Can I Run an Inverter From a Solar Panel?

As an Amazon Associate, this site earns commissions from qualifying purchases. For more details, click here.

Another way to phrase this question is, “can I run an inverter without batteries?” When people think of inverters and solar panels, batteries come to mind as well, but is it possible to go without a battery bank?

An inverter can run from a solar panel even without batteries. Any excess solar power generated is sent to the grid where you can tap into it anytime.

How to Run an Inverter From Solar Panels

The easiest way to do this is to connect the inverter to your solar panels, integrating the system to the power grid. As your solar panel absorbs energy from the sun, the inverter turns it into AC power. The current flows from the solar panel and the power grid are synced by the inverter too.

Almost any high powered inverter can do this. The Giandel Pure Sine Wave 5000W Inverter can be configured to run off the grid, solar panels or batteries.

Under a grid tied setup, the inverter does not require any batteries. he solar array generates direct current (DC) and the inverter turns this into alternating current (AC) so appliances can use it.

You can also connect DC loads directly to a solar panel, bypassing the inverter. Do not connect AC loads directly to a solar panel. Doing so will damage appliances. If you need to load an AC appliance, run it through the inverter.

There are a lot of solar inverters that can run without batteries. You can use them with any solar panel and link it to the power grid. Setting it up is as simple as connecting the inverter to the solar panel. Doing this will connect the panel to the grid, and the inverter will now automatically convert the solar panel power into AC.

On and Off Grid Inverter Systems Explained

Use a DC to AC inverter If your solar power system is tied to the power grid, But if you are off the grid, you must have a battery bank that matches your inverter size.

Solar panels produce DC power, which is why you need an inverter to turn DC into AC power suited for home appliances. While inverters have the same function, there are different types, and your solar system setup determines what you should use.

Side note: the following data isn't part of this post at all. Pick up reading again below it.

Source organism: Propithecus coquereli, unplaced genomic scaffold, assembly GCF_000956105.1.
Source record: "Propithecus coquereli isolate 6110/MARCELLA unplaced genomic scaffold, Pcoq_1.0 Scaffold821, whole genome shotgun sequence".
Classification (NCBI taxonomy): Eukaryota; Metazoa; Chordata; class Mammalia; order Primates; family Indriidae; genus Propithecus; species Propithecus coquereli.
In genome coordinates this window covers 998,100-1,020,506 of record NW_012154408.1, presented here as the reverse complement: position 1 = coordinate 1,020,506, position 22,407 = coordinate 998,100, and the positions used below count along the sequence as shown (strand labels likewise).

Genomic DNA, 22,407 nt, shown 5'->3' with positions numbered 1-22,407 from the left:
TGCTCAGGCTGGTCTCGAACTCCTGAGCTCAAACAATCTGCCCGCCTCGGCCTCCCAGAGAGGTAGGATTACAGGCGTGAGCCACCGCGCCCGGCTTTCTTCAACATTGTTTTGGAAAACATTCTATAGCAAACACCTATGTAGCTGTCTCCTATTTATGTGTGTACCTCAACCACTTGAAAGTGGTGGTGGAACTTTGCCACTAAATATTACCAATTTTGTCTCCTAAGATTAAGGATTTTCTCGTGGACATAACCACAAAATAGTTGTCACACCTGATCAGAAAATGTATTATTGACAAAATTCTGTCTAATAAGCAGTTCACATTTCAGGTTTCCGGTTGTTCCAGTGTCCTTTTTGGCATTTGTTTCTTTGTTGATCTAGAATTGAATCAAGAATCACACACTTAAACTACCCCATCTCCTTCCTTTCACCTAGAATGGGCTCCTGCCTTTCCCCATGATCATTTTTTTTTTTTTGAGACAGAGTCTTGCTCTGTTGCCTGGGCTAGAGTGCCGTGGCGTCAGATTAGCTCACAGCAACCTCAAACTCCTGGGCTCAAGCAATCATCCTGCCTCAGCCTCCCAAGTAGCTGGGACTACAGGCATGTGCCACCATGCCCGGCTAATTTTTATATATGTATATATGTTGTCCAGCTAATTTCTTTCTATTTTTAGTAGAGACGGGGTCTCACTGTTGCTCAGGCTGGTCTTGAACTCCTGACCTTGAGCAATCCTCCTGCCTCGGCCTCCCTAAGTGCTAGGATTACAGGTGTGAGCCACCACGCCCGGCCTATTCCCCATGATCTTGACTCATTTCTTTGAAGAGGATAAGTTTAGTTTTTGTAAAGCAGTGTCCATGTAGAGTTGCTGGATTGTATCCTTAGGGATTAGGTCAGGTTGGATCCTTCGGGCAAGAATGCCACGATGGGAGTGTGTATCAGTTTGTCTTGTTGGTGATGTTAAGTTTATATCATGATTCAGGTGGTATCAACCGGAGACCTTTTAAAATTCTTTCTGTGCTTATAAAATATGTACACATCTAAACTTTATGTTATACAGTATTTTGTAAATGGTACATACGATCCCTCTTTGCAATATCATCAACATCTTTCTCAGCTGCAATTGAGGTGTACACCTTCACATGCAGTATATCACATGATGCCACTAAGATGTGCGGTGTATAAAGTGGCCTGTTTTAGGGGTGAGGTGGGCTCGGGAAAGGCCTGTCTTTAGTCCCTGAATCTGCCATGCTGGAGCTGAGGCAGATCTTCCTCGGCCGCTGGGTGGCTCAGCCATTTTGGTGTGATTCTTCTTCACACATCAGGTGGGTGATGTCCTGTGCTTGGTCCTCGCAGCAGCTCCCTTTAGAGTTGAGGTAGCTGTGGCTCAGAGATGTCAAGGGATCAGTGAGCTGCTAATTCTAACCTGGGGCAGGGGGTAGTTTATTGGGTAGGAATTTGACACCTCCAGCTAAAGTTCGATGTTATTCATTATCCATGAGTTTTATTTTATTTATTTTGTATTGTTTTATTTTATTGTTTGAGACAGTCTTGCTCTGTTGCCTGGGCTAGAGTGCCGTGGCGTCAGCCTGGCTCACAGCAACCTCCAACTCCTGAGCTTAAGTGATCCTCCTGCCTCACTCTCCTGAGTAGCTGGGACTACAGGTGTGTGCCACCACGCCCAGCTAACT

There are two types of solar power systems.

On grid solar installations with no batteries. These are the most popular inverters in the US, as most solar powered homes are still connected to the grid. On grid solar systems do not need a battery. The inverter converts solar power to AC and can be used immediately by appliances.

Any extra energy produced by your solar panel is sent to the grid. You can tap into these anytime or sell them for credit. These inverter types are very common as most homes in the US do not have batteries.

Off grid solar installations with batteries. Batteries are required to store solar energy. Solar panels cannot generate power at night and there will be times production is low, i.e. winter. The battery plays the same role as the grid in an grid tied system, storing solar power for later use.

Off grid solar inverters are larger and more powerful than grid tied inverters. They not only convert DC to AC but also play roles in charging and discharging batteries.

In a grid tied system you can run appliances on electrical power if needed. Off grid systems have no other power source unless a generator is installed. So your inverter must be large enough to run every appliance and device you need.

Can a Power Inverter be Used Like a Normal Inverter?

Yes, solar inverters can function like a regular inverter. As pointed out earlier, these inverters both have the same function, convert DC power to AC. The difference is a solar inverter has additional features like battery management and is integrated with solar panels and charge controllers.

If your home is tied to the grid, you can install a solar panel and use a normal inverter. There is no need to add any special features unless you plan to off grid or add batteries. There are a lot of inverters available for this purpose so finding one will not be a problem. The only thing you have to make sure of is the inverter must be the right size for your solar appliances.

Can You Run an Inverter without Batteries Off Grid?

Technically it is possible, but it does not make any practical sense. The easiest way to demonstrate this is by explaining how off grid solar power systems work. There is a detailed guide here, but the summary is below.

Solar panels convert the rays of the sun into DC current. This is converted by the inverter into AC for use by AC dependent appliances. Everything works out fine during the day, but what happens at night or when it rains?

Without a battery bank your home will not have any power. An inverter runs appliances using electricity provided by a solar panel and/or battery bank. Solar panels cannot produce energy at night so an inverter has no power. Even a large inverter will do you no good without a power source.

So while it is possible to install a solar power system on your RV or cabin without batteries, it is impractical and makes the inverter useless during evenings or even days when solar power production is low.

Can You Add Batteries to an On Grid inverter?